The structure that architectural historian Francis Morrone calls “one of the most important buildings in the East Village” is on the market for $14 million. It’s also set to be considered for city landmark designation this spring.
On the first day of October, East Villagers awoke to the news that Tifereth Israel, the Town & Village Synagogue at 334 E. 14th Street, was for sale. After we got over our shock, and concern for the health of the congregation (it turns out to be doing fine), GVSHP and six other groups urged the Landmarks Preservation Commission to review a case that’s been “calendared” since 1966. Nobody knew why nearly half a century went by without a hearing, but an apt moment seemed to have arrived.
Just a few days before the hearing was to take place on Oct. 29, it was indefinitely postponed. Checking in with the LPC recently, we were told that “the hearing on the proposed designation of the Town & Village Synagogue has been laid over at the request of the synagogue board to allow them additional time to prepare their testimony. The public hearing will be rescheduled for this spring.”
The history of this interesting building deserves to be heard. Designed in 1866 by Julius Boekell, creator of a wide variety of significant buildings around the city, it serves as both a Lower East Side time capsule, and an enriching presence on a motley block of 14th Street.
As Morrone tells us:
It’s a textbook on ethnic succession, originating as a German Baptist church in Kleindeutschland days. It then became, in 1926, a Ukrainian Autocephalic Orthodox church, at a time when Ukrainians had become a major group in the area. Finally, in 1962, a Conservative congregation that had previously worshipped in the old Labor Temple took it over. By then the cross that originally surmounted the apex of the central gable had been removed by the Ukrainians in favor of the squat plinth with onion dome. The Romanesque architecture, by Julius Boekell, is of that same jaunty variety as, and of a similar quality to, the designated landmark Flushing Town Hall in Queens. The gabling, corbeling, and arcading form the sorts of pleasing rhythms that bring a smile to the face of any harried passerby, in a neighborhood where too little else like that exists.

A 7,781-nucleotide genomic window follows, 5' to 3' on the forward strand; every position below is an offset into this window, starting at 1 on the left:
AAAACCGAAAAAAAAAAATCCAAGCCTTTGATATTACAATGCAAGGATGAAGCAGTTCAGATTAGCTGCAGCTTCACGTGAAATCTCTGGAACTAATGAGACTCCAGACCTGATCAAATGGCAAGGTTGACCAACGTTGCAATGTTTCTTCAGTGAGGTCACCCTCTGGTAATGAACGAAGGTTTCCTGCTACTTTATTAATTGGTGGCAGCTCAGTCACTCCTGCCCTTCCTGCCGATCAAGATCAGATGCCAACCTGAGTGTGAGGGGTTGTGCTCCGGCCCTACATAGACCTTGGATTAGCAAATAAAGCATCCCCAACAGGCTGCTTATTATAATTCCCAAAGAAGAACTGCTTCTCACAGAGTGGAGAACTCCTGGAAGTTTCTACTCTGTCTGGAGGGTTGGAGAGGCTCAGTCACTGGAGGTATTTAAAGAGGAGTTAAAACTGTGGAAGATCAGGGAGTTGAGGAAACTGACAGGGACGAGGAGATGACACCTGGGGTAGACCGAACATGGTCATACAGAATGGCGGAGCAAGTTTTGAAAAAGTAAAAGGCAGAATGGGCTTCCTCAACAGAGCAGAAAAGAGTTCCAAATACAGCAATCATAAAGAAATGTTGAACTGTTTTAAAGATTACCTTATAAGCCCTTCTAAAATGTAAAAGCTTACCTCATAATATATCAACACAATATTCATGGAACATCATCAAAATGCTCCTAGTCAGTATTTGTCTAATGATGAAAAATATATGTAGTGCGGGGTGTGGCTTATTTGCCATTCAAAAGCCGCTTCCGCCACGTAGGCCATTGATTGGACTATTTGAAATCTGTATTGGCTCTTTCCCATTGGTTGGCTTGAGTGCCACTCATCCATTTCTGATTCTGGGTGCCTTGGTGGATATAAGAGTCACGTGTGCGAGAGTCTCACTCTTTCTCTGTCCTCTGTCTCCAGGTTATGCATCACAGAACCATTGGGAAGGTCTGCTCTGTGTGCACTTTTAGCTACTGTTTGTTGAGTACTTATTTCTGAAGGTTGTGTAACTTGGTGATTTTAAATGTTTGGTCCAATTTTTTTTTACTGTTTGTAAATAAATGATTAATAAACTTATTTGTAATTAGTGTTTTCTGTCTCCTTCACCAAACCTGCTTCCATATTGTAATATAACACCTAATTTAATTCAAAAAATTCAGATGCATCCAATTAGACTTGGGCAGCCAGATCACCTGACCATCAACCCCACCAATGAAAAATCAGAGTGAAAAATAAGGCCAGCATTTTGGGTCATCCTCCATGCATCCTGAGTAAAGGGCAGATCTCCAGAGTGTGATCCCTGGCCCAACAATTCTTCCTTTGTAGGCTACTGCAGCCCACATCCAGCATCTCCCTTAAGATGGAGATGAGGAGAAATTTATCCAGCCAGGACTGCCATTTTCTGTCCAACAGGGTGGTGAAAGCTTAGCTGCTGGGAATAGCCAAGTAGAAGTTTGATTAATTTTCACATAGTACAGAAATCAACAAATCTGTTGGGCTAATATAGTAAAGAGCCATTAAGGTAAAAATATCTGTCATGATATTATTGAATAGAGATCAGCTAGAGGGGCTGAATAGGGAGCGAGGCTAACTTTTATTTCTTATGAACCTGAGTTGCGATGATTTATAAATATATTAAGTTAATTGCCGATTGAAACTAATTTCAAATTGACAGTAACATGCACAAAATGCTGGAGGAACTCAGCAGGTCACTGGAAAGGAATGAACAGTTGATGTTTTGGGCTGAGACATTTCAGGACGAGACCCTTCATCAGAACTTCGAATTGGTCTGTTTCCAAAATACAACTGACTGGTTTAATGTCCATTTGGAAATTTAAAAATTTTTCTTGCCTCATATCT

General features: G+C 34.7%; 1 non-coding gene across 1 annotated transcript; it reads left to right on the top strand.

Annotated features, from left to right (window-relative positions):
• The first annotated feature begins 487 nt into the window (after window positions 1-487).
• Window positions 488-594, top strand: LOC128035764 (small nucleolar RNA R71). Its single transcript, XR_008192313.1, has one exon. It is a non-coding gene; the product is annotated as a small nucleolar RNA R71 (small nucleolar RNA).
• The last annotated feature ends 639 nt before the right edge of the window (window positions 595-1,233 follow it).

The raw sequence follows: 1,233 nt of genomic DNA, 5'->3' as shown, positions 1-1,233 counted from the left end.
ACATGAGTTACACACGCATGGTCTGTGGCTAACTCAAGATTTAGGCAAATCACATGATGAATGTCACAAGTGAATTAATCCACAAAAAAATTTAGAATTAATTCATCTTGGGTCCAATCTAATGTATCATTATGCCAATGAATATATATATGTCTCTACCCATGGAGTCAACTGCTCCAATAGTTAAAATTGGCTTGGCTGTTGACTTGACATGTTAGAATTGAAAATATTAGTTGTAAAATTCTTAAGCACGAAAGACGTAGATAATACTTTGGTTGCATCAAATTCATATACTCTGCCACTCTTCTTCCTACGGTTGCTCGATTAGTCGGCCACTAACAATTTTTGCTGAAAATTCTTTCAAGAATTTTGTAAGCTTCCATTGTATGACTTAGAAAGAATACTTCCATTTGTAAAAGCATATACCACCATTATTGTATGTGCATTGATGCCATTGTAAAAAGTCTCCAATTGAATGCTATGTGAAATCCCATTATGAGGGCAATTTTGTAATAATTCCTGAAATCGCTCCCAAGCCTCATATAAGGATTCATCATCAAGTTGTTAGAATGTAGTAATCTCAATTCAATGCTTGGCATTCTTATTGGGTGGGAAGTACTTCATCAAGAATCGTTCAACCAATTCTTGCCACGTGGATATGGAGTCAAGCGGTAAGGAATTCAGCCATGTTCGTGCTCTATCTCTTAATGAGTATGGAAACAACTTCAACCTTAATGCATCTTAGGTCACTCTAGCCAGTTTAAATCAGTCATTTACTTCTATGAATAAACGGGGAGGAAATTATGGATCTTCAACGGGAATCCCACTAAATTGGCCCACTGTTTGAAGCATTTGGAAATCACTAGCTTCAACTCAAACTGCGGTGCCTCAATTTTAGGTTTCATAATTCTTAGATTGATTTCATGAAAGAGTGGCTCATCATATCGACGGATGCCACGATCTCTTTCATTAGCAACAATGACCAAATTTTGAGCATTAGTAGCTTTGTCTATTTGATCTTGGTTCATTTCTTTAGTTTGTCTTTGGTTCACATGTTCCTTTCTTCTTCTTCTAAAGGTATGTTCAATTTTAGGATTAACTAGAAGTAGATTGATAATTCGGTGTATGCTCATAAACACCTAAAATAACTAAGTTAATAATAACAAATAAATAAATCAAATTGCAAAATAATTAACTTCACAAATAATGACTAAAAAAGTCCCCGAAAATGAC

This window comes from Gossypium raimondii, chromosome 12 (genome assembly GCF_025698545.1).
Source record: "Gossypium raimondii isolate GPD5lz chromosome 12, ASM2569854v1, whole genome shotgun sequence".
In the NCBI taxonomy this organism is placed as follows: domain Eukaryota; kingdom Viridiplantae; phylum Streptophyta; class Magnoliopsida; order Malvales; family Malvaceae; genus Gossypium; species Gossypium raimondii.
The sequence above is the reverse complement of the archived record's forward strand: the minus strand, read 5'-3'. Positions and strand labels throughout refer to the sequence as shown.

Hand-me-down buildings between different faiths are a distinctive feature of this area, points out Laurie Tobias Cohen, executive director of the Lower East Side Jewish Conservancy.
The Lower East Side/East Village stands out as a neighborhood where communities of faith routinely exchanged buildings — the Willett Street Methodist Episcopal Church becoming the Bialystoker Synagogue in 1905, the First Roumanian American Congregation changing hands between the Christian and Jewish communities on two occasions. In 1940 the congregation of the Community Synagogue on E. 6th Street purchased the St. Mark’s Evangelical Lutheran Church, built in 1904 with the tithed labor of its founders. It was this community that lost much of its congregation to the General Slocum Steam Ship Fire. Descendants of the survivors are in touch with the Jewish congregation in their original home, til this day. Indications are that these kinds of transactions do not occur in other Western societies, and are a reflection of the American traditions of tolerance and pragmatism.
Buildings often present challenges for religious congregations of every stripe. Obtaining a physical home, maintaining it, and then either continuing to either fill it, or fit into it, are challenges faced by practically every house of worship. We at GVSHP are sympathetic to that — and so are landmarks authorities. That’s why we’ve reached out to Tifereth Israel to serve as a resource as the congregation evaluates its plans. Should the building be landmarked, and continue to serve as a synagogue, a variety of city and state programs exist to facilitate that dual role.